C.N.G.: Do you think that technology makes it possible to develop an extension of the voice in a continuum between the body and the technology, in other words, a voice creating relationships between the different elements that constitute it, and as a counterpoint to Western dualist thought?
L.G.: I also think that poetry, whether written or sound, performed or read, can already help us find a continuous movement, to find our tempo of thought as the formula Patrice Loraux, our primordial rhythm as Fernand Schirren suggests, or even our singular rhythm as Henri Meschonnic thinks. All the arts are founded on reality, with or without technique, to breathe new life into, this continuum between body and thought, so as not to fall into a dualism opposing one to the other.
Technology is certainly one of the means of accentuating these passages, these openings, it allows us to experience this continuity and the multiplicity of links between thought and the body. When I think of the installation that I am preparing with the composers Pedro Garcia Velasquez and Augustin Muller, Remember the future (2022), it is obvious that the fact of being able to install my voice in natural places, in leaves of trees for example, with the possibility of giving the voice recorded in the studio parameters of the places recorded, transporting it to natural or urban places, gives materiality to the voice and to the text, which accompanies this movement of writing. The voice of the text traverses these lost places of the composer, experiencing them: the technology and the ambisonic sound system extend the idea of movement of the text, the listener will be able to experience the materiality of the text even more, his sensitive thoughts.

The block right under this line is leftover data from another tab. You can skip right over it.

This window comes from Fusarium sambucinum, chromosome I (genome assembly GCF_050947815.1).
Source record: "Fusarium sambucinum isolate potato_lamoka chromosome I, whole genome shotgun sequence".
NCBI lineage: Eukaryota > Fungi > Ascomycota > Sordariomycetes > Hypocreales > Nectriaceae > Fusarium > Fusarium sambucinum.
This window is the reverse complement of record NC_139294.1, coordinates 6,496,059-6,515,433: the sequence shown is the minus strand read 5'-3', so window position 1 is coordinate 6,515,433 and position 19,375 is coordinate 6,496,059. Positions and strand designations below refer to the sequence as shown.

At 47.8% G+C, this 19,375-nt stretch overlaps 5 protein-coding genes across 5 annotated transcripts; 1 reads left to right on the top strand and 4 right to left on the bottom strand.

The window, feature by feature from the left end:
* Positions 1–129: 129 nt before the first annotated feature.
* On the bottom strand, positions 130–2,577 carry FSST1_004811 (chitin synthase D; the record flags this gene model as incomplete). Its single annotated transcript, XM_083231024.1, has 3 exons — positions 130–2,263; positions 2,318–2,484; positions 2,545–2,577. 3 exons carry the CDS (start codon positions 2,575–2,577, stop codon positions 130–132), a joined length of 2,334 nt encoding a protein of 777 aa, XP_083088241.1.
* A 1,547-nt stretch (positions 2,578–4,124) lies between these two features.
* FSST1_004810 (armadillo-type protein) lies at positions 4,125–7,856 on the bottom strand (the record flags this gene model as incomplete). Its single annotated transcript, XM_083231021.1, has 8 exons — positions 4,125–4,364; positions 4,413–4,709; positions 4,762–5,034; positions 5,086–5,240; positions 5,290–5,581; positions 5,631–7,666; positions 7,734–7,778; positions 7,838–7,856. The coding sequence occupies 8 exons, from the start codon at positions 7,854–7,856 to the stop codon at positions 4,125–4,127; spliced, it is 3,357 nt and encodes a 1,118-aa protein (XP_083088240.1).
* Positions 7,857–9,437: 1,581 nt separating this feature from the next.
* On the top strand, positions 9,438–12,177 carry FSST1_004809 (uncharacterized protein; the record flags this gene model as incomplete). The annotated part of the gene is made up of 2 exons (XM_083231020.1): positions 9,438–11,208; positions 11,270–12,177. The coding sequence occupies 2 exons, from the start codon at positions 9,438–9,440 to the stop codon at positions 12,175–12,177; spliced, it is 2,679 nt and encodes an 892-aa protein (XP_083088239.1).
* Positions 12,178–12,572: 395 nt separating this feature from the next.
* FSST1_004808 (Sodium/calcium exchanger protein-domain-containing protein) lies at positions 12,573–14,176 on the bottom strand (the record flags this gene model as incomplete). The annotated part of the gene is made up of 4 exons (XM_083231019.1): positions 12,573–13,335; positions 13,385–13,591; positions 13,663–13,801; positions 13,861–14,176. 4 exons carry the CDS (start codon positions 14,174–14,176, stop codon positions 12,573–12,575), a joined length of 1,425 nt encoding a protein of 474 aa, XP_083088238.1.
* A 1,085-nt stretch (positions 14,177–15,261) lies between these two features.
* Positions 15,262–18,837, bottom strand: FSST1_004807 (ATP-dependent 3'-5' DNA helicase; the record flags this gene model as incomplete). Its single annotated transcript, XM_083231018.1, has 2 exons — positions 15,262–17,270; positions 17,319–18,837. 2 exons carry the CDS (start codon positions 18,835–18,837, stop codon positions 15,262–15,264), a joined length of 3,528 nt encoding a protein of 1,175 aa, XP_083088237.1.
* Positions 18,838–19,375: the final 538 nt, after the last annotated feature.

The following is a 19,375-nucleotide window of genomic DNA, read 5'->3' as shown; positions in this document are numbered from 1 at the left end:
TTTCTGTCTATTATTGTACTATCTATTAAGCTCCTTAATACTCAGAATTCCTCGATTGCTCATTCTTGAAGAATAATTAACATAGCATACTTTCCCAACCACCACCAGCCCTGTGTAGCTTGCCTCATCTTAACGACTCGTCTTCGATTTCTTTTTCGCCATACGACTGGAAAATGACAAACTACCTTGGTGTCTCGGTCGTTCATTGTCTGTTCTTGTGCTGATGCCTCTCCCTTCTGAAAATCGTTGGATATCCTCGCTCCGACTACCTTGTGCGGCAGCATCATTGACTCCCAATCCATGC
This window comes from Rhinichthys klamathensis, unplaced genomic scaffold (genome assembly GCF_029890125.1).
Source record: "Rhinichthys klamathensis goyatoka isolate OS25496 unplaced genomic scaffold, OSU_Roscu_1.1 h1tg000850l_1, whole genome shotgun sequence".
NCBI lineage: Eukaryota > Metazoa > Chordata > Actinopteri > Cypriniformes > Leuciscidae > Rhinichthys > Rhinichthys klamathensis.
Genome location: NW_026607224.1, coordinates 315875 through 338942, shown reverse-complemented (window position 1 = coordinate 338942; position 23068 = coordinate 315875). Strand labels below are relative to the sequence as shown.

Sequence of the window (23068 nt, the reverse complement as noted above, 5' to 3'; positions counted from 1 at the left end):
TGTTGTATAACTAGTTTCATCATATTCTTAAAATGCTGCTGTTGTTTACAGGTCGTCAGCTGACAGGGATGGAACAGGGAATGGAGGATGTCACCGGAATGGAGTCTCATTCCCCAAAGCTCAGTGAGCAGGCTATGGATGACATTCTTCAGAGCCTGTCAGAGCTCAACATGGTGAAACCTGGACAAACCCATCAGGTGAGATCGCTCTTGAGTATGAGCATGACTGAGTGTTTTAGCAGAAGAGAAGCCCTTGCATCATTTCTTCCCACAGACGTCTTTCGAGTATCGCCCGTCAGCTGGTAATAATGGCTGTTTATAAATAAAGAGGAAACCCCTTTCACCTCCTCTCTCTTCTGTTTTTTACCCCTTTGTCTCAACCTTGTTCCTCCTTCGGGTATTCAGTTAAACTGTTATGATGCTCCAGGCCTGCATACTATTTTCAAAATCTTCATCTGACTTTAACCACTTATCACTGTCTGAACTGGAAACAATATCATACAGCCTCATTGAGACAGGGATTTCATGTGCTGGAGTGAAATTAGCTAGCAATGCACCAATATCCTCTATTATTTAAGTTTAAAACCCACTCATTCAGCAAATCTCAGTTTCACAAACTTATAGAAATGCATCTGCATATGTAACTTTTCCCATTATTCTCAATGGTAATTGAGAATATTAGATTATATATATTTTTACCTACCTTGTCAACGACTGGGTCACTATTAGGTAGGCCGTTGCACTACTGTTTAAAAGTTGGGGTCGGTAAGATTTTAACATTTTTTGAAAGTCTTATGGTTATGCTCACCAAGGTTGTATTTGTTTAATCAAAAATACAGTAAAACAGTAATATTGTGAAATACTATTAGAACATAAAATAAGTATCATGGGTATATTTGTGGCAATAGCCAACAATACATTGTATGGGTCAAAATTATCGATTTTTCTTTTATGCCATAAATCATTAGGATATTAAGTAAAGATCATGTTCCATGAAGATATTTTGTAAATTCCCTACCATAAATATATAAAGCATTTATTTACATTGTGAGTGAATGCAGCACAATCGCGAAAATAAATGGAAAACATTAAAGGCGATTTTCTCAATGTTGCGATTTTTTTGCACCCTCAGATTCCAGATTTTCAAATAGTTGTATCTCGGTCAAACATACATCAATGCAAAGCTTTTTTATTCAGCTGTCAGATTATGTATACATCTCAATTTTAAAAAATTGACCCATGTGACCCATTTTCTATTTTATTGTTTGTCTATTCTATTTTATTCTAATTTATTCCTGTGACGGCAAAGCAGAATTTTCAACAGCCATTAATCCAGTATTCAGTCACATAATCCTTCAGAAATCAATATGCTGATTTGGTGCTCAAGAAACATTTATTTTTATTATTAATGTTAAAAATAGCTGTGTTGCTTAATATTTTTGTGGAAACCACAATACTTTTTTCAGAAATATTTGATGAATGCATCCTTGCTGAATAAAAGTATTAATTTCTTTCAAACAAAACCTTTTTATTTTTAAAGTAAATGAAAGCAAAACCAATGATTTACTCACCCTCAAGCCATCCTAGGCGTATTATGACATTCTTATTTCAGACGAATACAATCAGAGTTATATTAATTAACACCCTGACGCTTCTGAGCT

Writing also allows such a continuum, but through a more abstract medium, through the filter of writing. Nevertheless, poetic writing is mobile, it is versatile, full of morphoses: in Kaspar de pierre my language passes from the point of view of the cloud, to that of stone, to embodied thought. Technology can make these notions sensitive. Thus, in Back into nothingness, the rewriting of kaspar for the composer Núria Giménez-Comas, technology has shifted the subject and indeed allowed an accentuation of the voice in the continuum, but not only: the addition of a choir as a mass sound, the presence of three voices, voice over and voice in, to play on the gaps in Kaspar, but also the games on sound images, concrete (stone, wind…) and abstract sounds came to imitate the presence of Kaspar. The spectator’s sound immersion also made it possible to feel Kaspar’s « voices », the threat hanging over him, as well as the very physical and concrete character present in his voice. The play on the sound off and sound in, the amplification, and the ambisonic system allow playing on enveloping sounds, very present and are an important asset for exploring certain aspects of my poetry.

C.N.G.: In these times, it is possible to observe a trend which is interested in realism, both for its material and audible aspect, as much in the plastic, visual, musical and scenic arts. Do you think that this trend is capable of preserving the referential scope (symbolic and mimetic) of the world? If so, with what means?
L.G.: The Dadaists have already problematized this relationship between art and reality and the possible confusion between the two, the need to subvert artistic practices by seeking contrary postures and affirmations, and thus they foreshadowed the whole of the 20th century.